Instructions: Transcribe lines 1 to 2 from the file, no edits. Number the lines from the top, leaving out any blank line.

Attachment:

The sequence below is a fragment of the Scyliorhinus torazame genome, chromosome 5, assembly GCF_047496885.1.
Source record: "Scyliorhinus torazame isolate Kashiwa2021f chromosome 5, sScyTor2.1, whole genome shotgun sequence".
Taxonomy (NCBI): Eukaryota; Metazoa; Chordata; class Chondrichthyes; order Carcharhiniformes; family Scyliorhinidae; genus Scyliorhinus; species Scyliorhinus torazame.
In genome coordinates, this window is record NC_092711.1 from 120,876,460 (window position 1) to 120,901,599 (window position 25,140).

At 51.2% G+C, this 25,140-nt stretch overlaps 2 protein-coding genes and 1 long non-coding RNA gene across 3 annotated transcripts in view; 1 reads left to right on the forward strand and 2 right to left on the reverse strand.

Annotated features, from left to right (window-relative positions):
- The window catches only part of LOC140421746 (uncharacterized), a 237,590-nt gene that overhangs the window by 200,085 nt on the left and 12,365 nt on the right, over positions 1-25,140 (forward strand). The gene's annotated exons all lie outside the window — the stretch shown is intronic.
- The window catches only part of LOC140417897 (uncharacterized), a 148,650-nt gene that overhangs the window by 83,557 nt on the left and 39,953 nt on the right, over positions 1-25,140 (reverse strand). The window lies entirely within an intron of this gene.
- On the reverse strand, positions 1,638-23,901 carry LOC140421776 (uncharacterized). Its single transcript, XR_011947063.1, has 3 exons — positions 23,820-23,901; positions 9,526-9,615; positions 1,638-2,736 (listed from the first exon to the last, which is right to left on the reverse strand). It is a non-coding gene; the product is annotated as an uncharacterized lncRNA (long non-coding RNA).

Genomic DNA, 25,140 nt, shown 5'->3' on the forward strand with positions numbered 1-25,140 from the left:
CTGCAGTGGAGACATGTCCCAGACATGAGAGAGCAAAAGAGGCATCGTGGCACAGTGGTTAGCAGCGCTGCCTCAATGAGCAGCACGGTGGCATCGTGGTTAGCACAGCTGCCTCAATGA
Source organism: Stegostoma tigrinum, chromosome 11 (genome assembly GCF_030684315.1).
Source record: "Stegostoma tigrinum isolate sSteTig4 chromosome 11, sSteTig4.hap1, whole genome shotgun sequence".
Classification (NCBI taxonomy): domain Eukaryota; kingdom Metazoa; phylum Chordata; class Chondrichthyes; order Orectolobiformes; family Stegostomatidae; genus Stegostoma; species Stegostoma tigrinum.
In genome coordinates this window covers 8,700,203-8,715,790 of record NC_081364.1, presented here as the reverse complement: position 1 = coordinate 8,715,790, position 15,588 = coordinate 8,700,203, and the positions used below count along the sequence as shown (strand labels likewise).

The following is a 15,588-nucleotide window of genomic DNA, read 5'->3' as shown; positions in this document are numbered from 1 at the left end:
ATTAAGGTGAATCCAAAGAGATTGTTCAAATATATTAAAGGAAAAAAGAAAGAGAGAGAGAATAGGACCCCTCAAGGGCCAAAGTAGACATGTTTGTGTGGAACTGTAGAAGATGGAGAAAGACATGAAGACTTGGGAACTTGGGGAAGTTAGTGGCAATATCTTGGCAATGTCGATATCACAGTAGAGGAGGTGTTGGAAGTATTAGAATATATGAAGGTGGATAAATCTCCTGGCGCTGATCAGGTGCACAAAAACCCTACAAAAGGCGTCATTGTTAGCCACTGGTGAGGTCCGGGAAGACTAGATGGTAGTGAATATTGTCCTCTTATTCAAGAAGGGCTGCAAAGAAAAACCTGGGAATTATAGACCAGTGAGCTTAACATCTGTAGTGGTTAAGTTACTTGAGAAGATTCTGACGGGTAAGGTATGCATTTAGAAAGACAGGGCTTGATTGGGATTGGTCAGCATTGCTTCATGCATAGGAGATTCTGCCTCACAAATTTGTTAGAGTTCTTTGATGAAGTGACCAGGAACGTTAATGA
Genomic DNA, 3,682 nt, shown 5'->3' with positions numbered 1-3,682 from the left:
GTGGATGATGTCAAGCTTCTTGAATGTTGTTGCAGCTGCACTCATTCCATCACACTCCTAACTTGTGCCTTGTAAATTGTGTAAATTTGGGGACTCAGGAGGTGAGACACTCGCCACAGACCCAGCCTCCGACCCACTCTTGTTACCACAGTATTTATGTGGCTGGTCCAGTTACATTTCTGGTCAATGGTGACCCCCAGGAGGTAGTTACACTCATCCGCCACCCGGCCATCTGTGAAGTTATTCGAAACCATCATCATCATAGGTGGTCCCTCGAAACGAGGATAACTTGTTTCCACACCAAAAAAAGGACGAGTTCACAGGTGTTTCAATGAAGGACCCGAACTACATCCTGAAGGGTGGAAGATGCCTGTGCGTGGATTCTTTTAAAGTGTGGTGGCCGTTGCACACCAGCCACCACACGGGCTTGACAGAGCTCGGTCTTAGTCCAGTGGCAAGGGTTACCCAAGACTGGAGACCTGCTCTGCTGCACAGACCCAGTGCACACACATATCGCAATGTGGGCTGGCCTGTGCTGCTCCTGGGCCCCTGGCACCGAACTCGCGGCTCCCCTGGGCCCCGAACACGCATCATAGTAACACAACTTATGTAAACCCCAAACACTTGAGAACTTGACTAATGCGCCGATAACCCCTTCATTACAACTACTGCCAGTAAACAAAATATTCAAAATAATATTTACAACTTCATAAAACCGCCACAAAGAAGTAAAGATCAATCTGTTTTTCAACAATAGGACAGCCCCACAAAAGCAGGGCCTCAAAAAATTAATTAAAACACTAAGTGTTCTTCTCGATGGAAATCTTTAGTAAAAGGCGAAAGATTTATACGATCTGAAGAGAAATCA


The sequence below is a fragment of the Scyliorhinus torazame genome, chromosome 5, assembly GCF_047496885.1.
Source record: "Scyliorhinus torazame isolate Kashiwa2021f chromosome 5, sScyTor2.1, whole genome shotgun sequence".